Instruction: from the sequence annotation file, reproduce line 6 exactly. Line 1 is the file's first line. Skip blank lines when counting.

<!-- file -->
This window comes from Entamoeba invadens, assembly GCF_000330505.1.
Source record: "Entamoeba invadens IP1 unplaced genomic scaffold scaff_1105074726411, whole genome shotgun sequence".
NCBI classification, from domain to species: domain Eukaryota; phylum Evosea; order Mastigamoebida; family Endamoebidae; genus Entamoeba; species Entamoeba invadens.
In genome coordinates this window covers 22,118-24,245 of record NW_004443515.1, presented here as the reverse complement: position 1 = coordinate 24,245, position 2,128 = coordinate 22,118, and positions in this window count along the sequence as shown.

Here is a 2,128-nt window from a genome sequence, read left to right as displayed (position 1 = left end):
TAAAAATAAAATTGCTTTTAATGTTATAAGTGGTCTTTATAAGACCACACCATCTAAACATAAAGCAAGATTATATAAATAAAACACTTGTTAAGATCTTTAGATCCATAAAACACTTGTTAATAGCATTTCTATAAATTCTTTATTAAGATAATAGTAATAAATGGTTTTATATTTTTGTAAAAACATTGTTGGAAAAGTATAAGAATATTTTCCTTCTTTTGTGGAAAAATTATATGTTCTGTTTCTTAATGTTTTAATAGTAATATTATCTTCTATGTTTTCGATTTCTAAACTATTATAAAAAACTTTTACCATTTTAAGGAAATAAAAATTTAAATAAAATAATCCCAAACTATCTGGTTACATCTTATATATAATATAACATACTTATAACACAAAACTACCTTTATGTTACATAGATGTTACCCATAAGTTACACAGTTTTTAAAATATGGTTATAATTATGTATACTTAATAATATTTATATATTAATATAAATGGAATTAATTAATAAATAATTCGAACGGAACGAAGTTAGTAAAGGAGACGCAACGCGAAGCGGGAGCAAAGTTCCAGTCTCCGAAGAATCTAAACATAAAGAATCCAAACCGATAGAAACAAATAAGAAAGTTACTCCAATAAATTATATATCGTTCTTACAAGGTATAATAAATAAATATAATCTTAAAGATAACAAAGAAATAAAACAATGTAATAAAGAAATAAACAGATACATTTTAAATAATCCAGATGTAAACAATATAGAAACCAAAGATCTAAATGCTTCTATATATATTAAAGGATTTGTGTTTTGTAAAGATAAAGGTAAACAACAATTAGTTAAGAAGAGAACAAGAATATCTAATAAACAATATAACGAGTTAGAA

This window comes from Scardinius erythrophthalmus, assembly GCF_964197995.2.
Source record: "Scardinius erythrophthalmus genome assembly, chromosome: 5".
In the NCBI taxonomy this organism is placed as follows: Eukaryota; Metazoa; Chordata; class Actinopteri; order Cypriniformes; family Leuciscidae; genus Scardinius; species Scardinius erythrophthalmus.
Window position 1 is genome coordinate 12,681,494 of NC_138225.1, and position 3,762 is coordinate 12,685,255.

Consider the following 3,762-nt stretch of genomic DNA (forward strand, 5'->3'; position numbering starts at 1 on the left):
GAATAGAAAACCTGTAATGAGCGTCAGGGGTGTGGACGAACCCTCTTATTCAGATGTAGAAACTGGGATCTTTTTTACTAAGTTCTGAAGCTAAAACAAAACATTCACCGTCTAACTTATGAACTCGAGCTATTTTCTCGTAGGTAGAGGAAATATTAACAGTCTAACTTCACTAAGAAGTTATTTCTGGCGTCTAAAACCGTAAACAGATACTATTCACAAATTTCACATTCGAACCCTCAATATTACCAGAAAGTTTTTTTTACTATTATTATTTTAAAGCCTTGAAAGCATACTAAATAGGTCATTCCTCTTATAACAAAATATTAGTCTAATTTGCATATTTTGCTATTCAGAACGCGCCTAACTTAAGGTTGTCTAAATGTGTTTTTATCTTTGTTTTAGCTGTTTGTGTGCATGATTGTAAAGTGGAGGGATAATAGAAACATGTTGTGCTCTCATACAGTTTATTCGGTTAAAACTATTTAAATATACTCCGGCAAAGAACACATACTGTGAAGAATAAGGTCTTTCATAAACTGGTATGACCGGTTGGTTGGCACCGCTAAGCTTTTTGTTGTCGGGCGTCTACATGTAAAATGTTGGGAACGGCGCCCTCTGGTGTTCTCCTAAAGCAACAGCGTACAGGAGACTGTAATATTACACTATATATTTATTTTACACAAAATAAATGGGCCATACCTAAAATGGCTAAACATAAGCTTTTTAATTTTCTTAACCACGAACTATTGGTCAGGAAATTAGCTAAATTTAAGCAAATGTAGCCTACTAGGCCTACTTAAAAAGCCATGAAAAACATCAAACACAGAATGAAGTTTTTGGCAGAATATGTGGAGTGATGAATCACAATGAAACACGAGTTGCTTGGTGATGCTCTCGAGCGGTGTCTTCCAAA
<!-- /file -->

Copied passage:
TAAAAATAAAATTGCTTTTAATGTTATAAGTGGTCTTTATAAGACCACACCATCTAAACATAAAGCAAGATTATATAAATAAAACACTTGTTAAGATCTTTAGATCCATAAAACACTTGTTAATAGCATTTCTATAAATTCTTTATTAAGATAATAGTAATAAATGGTTTTATATTTTTGTAAAAACATTGTTGGAAAAGTATAAGAATATTTTCCTTCTTTTGTGGAAAAATTATATGTTCTGTTTCTTAATGTTTTAATAGTAATATTATCTTCTATGTTTTCGATTTCTAAACTATTATAAAAAACTTTTACCATTTTAAGGAAATAAAAATTTAAATAAAATAATCCCAAACTATCTGGTTACATCTTATATATAATATAACATACTTATAACACAAAACTACCTTTATGTTACATAGATGTTACCCATAAGTTACACAGTTTTTAAAATATGGTTATAATTATGTATACTTAATAATATTTATATATTAATATAAATGGAATTAATTAATAAATAATTCGAACGGAACGAAGTTAGTAAAGGAGACGCAACGCGAAGCGGGAGCAAAGTTCCAGTCTCCGAAGAATCTAAACATAAAGAATCCAAACCGATAGAAACAAATAAGAAAGTTACTCCAATAAATTATATATCGTTCTTACAAGGTATAATAAATAAATATAATCTTAAAGATAACAAAGAAATAAAACAATGTAATAAAGAAATAAACAGATACATTTTAAATAATCCAGATGTAAACAATATAGAAACCAAAGATCTAAATGCTTCTATATATATTAAAGGATTTGTGTTTTGTAAAGATAAAGGTAAACAACAATTAGTTAAGAAGAGAACAAGAATATCTAATAAACAATATAACGAGTTAGAA